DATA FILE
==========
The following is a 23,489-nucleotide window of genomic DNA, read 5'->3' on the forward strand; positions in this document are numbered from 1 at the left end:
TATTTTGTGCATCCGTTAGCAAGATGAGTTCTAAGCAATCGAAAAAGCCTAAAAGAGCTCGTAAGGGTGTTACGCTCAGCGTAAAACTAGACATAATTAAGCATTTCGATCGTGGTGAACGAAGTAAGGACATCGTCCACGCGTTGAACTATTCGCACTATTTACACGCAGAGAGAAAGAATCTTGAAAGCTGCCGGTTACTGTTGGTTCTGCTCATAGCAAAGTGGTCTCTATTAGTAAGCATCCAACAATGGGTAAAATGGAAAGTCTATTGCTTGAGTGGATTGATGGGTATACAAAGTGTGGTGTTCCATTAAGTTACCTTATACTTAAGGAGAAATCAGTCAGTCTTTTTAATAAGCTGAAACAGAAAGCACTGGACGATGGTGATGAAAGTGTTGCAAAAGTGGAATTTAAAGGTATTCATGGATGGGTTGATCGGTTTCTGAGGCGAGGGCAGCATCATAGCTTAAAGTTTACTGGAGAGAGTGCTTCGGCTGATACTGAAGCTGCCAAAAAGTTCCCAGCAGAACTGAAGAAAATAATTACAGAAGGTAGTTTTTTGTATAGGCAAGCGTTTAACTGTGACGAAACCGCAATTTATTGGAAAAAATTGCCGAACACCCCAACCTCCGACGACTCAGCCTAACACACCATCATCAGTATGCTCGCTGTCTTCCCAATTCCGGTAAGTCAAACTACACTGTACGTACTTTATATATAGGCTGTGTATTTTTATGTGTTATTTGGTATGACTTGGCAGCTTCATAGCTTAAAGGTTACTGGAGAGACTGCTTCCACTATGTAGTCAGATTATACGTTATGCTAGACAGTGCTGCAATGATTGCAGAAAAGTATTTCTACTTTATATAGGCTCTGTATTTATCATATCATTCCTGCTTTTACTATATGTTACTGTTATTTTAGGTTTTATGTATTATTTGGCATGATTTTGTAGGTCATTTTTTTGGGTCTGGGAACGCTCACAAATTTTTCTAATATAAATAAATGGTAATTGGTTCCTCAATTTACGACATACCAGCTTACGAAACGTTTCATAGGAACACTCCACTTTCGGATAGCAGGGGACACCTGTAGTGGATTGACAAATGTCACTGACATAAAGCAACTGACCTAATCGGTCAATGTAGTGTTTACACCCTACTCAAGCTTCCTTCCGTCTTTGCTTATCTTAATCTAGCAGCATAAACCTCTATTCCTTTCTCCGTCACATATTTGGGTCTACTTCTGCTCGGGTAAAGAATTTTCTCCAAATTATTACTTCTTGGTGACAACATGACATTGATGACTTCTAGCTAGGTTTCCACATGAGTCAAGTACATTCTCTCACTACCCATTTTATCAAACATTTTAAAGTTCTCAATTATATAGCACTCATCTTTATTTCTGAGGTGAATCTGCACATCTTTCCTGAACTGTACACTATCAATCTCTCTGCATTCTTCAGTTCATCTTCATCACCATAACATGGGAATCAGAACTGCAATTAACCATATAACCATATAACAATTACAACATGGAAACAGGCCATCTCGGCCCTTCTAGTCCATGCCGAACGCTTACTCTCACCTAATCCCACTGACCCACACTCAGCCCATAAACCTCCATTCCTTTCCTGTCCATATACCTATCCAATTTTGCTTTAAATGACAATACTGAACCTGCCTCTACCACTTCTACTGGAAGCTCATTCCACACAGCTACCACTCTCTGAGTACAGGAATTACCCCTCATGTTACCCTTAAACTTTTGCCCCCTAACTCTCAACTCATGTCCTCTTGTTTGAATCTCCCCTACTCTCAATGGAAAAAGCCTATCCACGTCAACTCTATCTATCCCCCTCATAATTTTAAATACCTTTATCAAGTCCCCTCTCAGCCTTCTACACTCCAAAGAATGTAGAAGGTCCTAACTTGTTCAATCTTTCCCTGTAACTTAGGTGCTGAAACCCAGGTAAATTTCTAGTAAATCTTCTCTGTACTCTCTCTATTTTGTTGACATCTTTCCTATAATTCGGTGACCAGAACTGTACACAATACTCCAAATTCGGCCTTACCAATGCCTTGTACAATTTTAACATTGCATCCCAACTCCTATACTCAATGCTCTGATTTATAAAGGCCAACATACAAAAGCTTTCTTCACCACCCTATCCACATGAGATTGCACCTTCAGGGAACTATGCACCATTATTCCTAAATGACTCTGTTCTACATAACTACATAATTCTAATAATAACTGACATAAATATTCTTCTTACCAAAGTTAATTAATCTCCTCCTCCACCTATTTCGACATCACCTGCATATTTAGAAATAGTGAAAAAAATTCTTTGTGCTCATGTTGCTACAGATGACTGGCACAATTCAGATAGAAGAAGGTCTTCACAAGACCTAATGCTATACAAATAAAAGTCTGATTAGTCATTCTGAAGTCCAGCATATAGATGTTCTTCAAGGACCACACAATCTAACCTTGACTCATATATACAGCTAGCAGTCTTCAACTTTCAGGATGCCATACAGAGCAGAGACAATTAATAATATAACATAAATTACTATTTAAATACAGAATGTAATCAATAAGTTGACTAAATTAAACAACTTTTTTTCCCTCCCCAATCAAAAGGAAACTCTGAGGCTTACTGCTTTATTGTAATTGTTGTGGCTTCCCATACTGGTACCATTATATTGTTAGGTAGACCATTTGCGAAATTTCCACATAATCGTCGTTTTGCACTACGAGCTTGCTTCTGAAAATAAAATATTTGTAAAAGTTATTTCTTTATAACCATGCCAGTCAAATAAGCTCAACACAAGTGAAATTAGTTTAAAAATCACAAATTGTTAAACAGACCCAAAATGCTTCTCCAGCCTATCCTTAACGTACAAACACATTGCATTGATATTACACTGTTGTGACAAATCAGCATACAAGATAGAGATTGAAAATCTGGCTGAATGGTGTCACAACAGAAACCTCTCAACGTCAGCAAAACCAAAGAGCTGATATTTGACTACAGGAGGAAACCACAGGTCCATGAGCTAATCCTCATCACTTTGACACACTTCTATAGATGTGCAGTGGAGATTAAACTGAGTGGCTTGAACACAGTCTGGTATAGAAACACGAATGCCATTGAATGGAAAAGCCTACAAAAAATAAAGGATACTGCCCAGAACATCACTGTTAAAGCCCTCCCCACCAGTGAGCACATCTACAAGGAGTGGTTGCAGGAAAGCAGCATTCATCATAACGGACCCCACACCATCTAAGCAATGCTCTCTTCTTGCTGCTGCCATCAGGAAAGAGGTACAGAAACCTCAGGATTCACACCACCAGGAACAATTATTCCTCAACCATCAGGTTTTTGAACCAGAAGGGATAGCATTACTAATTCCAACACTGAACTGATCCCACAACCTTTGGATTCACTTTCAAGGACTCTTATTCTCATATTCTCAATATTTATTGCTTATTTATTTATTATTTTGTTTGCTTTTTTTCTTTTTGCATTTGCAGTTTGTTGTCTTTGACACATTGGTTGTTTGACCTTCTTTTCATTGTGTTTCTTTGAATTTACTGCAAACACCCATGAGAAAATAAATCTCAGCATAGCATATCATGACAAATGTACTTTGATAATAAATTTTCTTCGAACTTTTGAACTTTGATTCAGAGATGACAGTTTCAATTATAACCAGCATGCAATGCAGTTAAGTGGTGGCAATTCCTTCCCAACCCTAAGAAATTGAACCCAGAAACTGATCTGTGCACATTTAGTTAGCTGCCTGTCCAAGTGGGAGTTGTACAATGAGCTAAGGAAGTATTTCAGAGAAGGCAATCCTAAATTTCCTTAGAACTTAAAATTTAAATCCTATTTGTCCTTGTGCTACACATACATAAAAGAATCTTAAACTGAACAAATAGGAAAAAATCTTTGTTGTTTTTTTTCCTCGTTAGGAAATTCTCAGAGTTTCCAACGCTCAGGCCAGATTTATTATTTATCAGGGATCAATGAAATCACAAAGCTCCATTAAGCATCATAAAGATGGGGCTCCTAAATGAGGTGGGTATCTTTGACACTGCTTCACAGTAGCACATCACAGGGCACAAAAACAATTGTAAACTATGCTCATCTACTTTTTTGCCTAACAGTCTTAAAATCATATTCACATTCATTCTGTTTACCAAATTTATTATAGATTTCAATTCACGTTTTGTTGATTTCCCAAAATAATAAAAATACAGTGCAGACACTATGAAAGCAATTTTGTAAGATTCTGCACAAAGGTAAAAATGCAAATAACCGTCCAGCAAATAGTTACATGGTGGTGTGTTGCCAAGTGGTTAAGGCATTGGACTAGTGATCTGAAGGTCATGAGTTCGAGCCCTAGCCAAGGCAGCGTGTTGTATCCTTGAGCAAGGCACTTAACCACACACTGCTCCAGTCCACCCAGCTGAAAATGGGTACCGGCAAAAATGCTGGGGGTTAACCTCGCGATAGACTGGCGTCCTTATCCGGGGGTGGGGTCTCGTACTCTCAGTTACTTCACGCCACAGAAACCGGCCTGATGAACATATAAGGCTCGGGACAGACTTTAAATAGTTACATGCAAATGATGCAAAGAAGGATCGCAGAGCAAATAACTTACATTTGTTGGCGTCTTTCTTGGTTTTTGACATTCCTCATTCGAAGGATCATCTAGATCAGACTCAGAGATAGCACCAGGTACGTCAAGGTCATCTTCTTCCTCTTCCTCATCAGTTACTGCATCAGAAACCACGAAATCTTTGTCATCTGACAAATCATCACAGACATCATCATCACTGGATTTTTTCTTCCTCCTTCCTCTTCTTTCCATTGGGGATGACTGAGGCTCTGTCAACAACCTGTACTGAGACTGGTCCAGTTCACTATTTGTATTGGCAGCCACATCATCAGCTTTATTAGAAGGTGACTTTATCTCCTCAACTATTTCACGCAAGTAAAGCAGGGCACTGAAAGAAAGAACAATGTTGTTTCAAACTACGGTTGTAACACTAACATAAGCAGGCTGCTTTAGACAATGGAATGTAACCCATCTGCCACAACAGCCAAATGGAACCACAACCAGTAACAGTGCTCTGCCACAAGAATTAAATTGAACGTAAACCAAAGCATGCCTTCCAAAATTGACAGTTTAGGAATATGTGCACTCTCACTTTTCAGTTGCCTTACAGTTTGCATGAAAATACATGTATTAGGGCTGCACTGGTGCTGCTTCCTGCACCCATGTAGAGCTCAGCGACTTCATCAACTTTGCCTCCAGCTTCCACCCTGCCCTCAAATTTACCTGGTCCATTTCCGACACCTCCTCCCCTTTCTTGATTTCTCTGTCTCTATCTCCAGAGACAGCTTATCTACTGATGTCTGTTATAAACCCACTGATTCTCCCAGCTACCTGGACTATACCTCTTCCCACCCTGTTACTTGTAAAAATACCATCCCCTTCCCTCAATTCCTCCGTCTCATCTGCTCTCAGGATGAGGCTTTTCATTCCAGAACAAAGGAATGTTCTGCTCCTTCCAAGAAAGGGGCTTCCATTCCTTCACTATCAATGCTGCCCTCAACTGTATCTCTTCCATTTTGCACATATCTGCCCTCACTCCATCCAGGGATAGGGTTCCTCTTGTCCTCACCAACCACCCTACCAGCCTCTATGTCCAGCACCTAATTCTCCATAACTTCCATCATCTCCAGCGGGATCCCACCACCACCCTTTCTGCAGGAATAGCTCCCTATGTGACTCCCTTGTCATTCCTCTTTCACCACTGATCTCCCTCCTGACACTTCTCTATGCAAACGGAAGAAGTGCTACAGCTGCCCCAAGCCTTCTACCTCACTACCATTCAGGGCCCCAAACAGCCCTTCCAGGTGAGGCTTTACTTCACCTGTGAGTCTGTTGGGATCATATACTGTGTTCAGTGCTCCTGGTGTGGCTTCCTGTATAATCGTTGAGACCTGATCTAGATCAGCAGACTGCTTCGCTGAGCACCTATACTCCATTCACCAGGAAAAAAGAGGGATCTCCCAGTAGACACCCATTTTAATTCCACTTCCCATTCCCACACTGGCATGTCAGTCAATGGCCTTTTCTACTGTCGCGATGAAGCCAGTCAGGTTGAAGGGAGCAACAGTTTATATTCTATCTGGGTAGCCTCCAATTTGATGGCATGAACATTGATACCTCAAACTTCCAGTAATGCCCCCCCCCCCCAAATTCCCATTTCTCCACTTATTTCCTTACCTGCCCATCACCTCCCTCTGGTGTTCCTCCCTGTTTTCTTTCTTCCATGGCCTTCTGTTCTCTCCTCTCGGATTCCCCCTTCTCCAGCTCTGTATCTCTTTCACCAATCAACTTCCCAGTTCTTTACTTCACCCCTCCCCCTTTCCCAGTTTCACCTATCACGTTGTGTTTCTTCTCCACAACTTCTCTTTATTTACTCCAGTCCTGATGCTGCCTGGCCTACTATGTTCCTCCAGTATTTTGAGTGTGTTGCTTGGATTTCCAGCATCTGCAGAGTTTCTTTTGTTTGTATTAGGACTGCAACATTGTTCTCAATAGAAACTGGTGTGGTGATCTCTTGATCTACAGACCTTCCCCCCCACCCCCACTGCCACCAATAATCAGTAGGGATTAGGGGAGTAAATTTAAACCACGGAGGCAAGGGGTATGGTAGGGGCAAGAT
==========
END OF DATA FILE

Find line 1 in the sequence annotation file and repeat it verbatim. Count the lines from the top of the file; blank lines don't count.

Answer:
The following is a 23,489-nucleotide window of genomic DNA, read 5'->3' on the forward strand; positions in this document are numbered from 1 at the left end: